Stoner continues, “They’re just a big cat. Most of us are familiar with a house cats, and know how they behave, their movements, and idiosyncrasies. The main difference is their size. Cougars can be as large as humans [males usually range between 110 to 180 lbs.] They have evolved to take prey larger than themselves. You see this in the size of their muzzle – the mouth, nose and jaw. All of that is much larger in a cougar relative to its own body than a house cat. This becomes even more dramatic in the really big cats like tigers and lions with very large muzzles.

Stoner partnered with Utah Division of Wildlife Resources (DWR) to study cougars in two Utah areas, one of which was Monroe Mountain in Fishlake National Forest.

Mother named F61 (face showing), daughter (F58c) (facing away) Approx 1.5 yrs old in January 2011. Location: Kennecott mine, Bingham Canyon in the Oquirrh Mountains, Utah Courtesy and Copyright McLain Mecham, Photographer
Mother named F61 (face showing), daughter (F58c) (facing away) Approx 1.5 yrs old in January 2011. Location: Kennecott mine, Bingham Canyon in the Oquirrh Mountains, Utah
Courtesy and Copyright McLain Mecham, Photographer
The researchers noticed an unusual movement pattern of juveniles on the mountain. When the young were ready to leave their mothers they could have migrated in any direction to find good habitat but they disproportionately chose to go either NE or SE. This perplexed the researchers.

At about the same time the cougar research was winding down, DWR was starting a mule deer monitoring program.

Stoner said, “We were very fortunate. What DWR found was the Monroe Mountain deer herd were mostly migrating NE and SE. I looked back at our data and found the cougars who were leaving Monroe were going in the same direction as the deer migrations, the young cougars were tracking the deer herds.

Due to their hunting methods and nutritional needs, cougars require large home ranges. Researchers gathered data from NV, UT and AZ to represent a wide range of environmental conditions from very dry systems close to Las Vegas to relatively wet systems along Wasatch front.

Stoner explains, “We found the size of the home ranges…varied with precipitation. The wettest areas the cougars had the smallest home ranges, because of the abundance of prey in these highly productive systems. Females tend to have ranges strictly based on the food they need. The male’s range is much larger because they are looking for breeding opportunities, so they overlap numerous females. These ranges can be quite large. One collared male had a home range of over 2,500 square miles, which was visible on maps at the scale of the entire western United States.”

When it comes to human interactions with cougars, Utah has been very fortunate. In the past 100 years, no humans have been killed by a cougar. In hopes of maintaining this record, DWR keeps safety tips on its website. The most important tip is to never run from a cougar, this will cause them to instinctively think you are prey and begin the chase. If you have a child with you pick them up. Stand firm and look intimidating, let it know you’ll fight back. Your goal is to scare them off.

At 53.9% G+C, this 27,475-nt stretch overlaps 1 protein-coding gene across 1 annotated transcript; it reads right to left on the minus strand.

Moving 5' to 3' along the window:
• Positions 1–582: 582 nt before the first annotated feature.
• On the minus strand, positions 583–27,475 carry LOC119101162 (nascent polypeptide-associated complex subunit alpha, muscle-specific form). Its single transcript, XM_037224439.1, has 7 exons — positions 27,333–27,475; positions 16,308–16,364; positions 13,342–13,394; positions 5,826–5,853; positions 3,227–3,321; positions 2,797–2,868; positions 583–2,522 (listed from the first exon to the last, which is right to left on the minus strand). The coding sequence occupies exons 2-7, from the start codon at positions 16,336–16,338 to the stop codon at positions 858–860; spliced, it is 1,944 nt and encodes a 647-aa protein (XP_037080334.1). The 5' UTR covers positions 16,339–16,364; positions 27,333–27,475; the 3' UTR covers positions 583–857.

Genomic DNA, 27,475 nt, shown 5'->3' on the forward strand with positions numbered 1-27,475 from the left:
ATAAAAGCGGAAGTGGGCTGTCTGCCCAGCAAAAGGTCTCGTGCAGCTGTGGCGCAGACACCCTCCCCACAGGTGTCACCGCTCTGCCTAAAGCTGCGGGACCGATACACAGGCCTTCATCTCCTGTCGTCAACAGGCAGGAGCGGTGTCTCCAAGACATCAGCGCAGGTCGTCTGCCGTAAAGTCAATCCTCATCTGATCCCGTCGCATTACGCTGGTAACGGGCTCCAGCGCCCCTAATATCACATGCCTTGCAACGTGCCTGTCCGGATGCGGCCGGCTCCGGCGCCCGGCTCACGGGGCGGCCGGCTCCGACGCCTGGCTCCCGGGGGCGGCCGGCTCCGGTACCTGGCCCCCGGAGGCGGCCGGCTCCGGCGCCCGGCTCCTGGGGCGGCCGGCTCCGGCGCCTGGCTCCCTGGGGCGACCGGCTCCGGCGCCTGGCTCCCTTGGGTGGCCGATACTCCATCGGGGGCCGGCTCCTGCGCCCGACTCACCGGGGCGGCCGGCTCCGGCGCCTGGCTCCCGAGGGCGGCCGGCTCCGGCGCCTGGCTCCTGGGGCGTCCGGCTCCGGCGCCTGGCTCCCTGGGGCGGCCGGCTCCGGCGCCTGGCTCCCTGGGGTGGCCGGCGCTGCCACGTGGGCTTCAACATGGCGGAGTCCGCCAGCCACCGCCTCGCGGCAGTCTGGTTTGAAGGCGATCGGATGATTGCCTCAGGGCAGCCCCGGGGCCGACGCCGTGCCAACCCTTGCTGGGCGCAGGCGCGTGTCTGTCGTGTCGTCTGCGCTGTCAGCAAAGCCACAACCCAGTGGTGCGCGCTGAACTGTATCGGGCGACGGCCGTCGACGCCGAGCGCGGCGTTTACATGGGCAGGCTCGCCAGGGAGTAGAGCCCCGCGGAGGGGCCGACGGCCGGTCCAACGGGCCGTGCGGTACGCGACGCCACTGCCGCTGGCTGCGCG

With the wise actions of humans, Stoner and DWR hope this majestic cat will continue to flourish in Utah.

This is Shauna Leavitt and I’m Wild About Utah.

Photos: Courtesy & Copyright © David Stoner
Audio: Courtesy
Principal Investigator: David Stoner,
Text: Shauna Leavitt, Utah Cooperative Fish and Wildlife Research Unit, Quinney College of Natural Resources, Utah State University

Sources & Additional Reading

Greene, Jack, My Cougar Encounter, Wild About Utah, January 16, 2017,

Strand, Holly, Mountain Lion, Wild About Utah, March 4, 2010,

Boling, Josh, Wild Cats, Wild About Utah, December 10, 2018,

Löe J. and E. Röskaft. 2004. Large Carnivores and Human Safety: A Review. AMBIO: A Journal of the Human Environment Aug 2004 : Vol. 33, Issue 6, pg(s) 283-288

Larese-Casanova, Mark, Mountain Wildlife Field Book, Utah Master Naturalists,

Mountain Lion

Mountain Lion
Courtesy USDA

Hi, I’m Holly Strand from Stokes Nature Center in beautiful Logan Canyon.

One cold dawn in January I glanced out the kitchen window at the snow-covered yard. Something moved and my eyes focused on a large dog-sized animal half hidden and crouched behind some rabbit brush. Funny I thought. I’ve never seen a large dog like that in this neighborhood. I continued to watch the backyard visitor but it was very still and hard to see. I raced upstairs to get a better view from the second floor window. As I reached the window I got a brief glimpse of the animal as it melted away into a large ravine. It was definitely not a dog. Dogs don’t “melt” as a method of locomotion.

Courtesy US FWS Digital Library

Given the size, the color, the time of day, and the way it moved, I’m pretty sure that I saw a mountain lion. In winter our yard is a mountain lion pantry, plentifully stocked with live mule deer steaks browsing on our trees. Undoubtedly that’s what attracted my morning visitor.

The mountain lion, or cougar as it is often called, was once the most widely distributed mammal in the Americas. Nowadays, In the United States, it is now mainly restricted to remote areas in the western part of the country including in Utah. According to the Division of Wildlife Resources, the only place in Utah they’re not found is in the salt flats west of the Great Salt Lake.

Photographer: Larry Moats
Courtesy US FWS Digital Library

Although they are found everywhere in the state, the animals are rarely seen. They are extremely secretive and largely nocturnal. They usually know where you are before you know where they are, so they can easily avoid human contact .

Mountain lion attacks are extremely rare and there have been no deaths from them in Utah. Nevertheless, they can kill people and with wildlife-human confrontations on the increase it’s good to know what to do if you meet one of these big kitties. First of all, don’t run from or turn your back to a mountain lion. Its instinct is to chase running animals. Make yourself look as big as possible by raising your arms up high. Speak loudly and fight back if attacked. If you live near mountains or rocky cliff areas keep a close eye on children and pets especially at dusk and dawn.

Photographer: Claire Dobert
Courtesy US FWS Digital Library

Thanks to the Rocky Mountain Power Foundation for supporting the development of this Wild About Utah program.

For Wild About Utah and Stokes Nature Center, I’m Holly Strand.

Images: Courtesy USDA and US FWS Digital Library

Text:     Holly Strand, Stokes Nature Center

Sources & Additional Reading:

Mountain Lion, Wildlife Notebook, Utah Division of Wildlife Resources,

Starving Cougar Attacks Vernal Man, Hans Moran, Deseret News Nov. 12, 1997,

Mountain Lion, National Geographic,